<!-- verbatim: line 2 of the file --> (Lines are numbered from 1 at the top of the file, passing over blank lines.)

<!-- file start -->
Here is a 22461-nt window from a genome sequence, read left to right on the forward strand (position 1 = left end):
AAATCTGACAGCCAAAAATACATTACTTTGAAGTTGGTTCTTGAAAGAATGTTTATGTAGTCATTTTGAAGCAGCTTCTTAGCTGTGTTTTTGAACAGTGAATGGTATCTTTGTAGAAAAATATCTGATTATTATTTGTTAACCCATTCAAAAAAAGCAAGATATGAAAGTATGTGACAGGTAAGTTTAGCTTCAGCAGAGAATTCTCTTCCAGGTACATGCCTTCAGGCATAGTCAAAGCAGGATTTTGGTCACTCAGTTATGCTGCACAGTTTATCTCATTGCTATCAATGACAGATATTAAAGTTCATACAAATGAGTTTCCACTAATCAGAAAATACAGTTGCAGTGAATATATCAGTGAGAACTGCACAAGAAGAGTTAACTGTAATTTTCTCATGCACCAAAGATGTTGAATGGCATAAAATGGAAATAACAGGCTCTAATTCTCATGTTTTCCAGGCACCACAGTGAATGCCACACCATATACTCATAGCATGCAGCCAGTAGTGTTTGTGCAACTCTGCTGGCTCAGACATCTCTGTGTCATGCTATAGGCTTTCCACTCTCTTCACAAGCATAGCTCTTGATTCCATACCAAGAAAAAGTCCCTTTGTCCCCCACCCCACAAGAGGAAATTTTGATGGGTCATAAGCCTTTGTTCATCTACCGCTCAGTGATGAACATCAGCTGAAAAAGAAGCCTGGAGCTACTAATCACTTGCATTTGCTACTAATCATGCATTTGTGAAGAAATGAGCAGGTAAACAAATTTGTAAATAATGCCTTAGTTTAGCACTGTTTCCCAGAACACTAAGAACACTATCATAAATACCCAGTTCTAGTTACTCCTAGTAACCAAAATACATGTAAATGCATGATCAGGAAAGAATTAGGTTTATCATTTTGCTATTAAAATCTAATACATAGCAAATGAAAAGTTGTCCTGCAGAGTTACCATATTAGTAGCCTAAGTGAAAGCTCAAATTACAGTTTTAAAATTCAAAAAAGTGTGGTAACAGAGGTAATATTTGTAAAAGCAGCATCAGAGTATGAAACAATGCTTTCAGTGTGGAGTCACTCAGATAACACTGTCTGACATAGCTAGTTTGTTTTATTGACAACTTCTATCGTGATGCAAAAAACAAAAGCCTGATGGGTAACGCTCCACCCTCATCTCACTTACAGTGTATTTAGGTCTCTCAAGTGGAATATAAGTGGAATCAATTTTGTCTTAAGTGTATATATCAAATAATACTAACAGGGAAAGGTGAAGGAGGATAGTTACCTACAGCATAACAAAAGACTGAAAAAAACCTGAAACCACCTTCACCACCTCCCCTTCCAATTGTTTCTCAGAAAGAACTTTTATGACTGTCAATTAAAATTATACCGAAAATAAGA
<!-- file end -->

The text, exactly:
AAATCTGACAGCCAAAAATACATTACTTTGAAGTTGGTTCTTGAAAGAATGTTTATGTAGTCATTTTGAAGCAGCTTCTTAGCTGTGTTTTTGAACAGTGAATGGTATCTTTGTAGAAAAATATCTGATTATTATTTGTTAACCCATTCAAAAAAAGCAAGATATGAAAGTATGTGACAGGTAAGTTTAGCTTCAGCAGAGAATTCTCTTCCAGGTACATGCCTTCAGGCATAGTCAAAGCAGGATTTTGGTCACTCAGTTATGCTGCACAGTTTATCTCATTGCTATCAATGACAGATATTAAAGTTCATACAAATGAGTTTCCACTAATCAGAAAATACAGTTGCAGTGAATATATCAGTGAGAACTGCACAAGAAGAGTTAACTGTAATTTTCTCATGCACCAAAGATGTTGAATGGCATAAAATGGAAATAACAGGCTCTAATTCTCATGTTTTCCAGGCACCACAGTGAATGCCACACCATATACTCATAGCATGCAGCCAGTAGTGTTTGTGCAACTCTGCTGGCTCAGACATCTCTGTGTCATGCTATAGGCTTTCCACTCTCTTCACAAGCATAGCTCTTGATTCCATACCAAGAAAAAGTCCCTTTGTCCCCCACCCCACAAGAGGAAATTTTGATGGGTCATAAGCCTTTGTTCATCTACCGCTCAGTGATGAACATCAGCTGAAAAAGAAGCCTGGAGCTACTAATCACTTGCATTTGCTACTAATCATGCATTTGTGAAGAAATGAGCAGGTAAACAAATTTGTAAATAATGCCTTAGTTTAGCACTGTTTCCCAGAACACTAAGAACACTATCATAAATACCCAGTTCTAGTTACTCCTAGTAACCAAAATACATGTAAATGCATGATCAGGAAAGAATTAGGTTTATCATTTTGCTATTAAAATCTAATACATAGCAAATGAAAAGTTGTCCTGCAGAGTTACCATATTAGTAGCCTAAGTGAAAGCTCAAATTACAGTTTTAAAATTCAAAAAAGTGTGGTAACAGAGGTAATATTTGTAAAAGCAGCATCAGAGTATGAAACAATGCTTTCAGTGTGGAGTCACTCAGATAACACTGTCTGACATAGCTAGTTTGTTTTATTGACAACTTCTATCGTGATGCAAAAAACAAAAGCCTGATGGGTAACGCTCCACCCTCATCTCACTTACAGTGTATTTAGGTCTCTCAAGTGGAATATAAGTGGAATCAATTTTGTCTTAAGTGTATATATCAAATAATACTAACAGGGAAAGGTGAAGGAGGATAGTTACCTACAGCATAACAAAAGACTGAAAAAAACCTGAAACCACCTTCACCACCTCCCCTTCCAATTGTTTCTCAGAAAGAACTTTTATGACTGTCAATTAAAATTATACCGAAAATAAGA